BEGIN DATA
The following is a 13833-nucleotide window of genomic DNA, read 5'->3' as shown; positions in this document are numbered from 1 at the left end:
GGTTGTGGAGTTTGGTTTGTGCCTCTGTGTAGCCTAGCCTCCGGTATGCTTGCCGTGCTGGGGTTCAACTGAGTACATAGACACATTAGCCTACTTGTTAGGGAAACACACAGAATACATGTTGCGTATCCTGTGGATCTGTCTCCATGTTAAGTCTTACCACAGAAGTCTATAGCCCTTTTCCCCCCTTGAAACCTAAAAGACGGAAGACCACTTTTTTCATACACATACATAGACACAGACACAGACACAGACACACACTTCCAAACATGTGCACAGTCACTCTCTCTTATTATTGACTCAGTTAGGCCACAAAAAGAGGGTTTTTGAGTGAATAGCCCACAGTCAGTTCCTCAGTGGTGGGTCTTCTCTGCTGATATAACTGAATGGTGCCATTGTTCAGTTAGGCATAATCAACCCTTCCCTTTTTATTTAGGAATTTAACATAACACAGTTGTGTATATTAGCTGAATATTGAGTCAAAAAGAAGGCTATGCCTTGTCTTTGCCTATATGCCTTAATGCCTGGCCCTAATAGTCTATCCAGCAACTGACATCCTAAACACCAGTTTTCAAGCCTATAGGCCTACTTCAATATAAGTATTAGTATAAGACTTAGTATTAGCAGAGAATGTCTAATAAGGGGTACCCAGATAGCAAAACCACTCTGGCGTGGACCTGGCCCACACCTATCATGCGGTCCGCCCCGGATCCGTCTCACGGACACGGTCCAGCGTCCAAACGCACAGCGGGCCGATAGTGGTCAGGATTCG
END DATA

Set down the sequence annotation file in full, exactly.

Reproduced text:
The following is a 13833-nucleotide window of genomic DNA, read 5'->3' as shown; positions in this document are numbered from 1 at the left end:
GGTTGTGGAGTTTGGTTTGTGCCTCTGTGTAGCCTAGCCTCCGGTATGCTTGCCGTGCTGGGGTTCAACTGAGTACATAGACACATTAGCCTACTTGTTAGGGAAACACACAGAATACATGTTGCGTATCCTGTGGATCTGTCTCCATGTTAAGTCTTACCACAGAAGTCTATAGCCCTTTTCCCCCCTTGAAACCTAAAAGACGGAAGACCACTTTTTTCATACACATACATAGACACAGACACAGACACAGACACACACTTCCAAACATGTGCACAGTCACTCTCTCTTATTATTGACTCAGTTAGGCCACAAAAAGAGGGTTTTTGAGTGAATAGCCCACAGTCAGTTCCTCAGTGGTGGGTCTTCTCTGCTGATATAACTGAATGGTGCCATTGTTCAGTTAGGCATAATCAACCCTTCCCTTTTTATTTAGGAATTTAACATAACACAGTTGTGTATATTAGCTGAATATTGAGTCAAAAAGAAGGCTATGCCTTGTCTTTGCCTATATGCCTTAATGCCTGGCCCTAATAGTCTATCCAGCAACTGACATCCTAAACACCAGTTTTCAAGCCTATAGGCCTACTTCAATATAAGTATTAGTATAAGACTTAGTATTAGCAGAGAATGTCTAATAAGGGGTACCCAGATAGCAAAACCACTCTGGCGTGGACCTGGCCCACACCTATCATGCGGTCCGCCCCGGATCCGTCTCACGGACACGGTCCAGCGTCCAAACGCACAGCGGGCCGATAGTGGTCAGGATTCG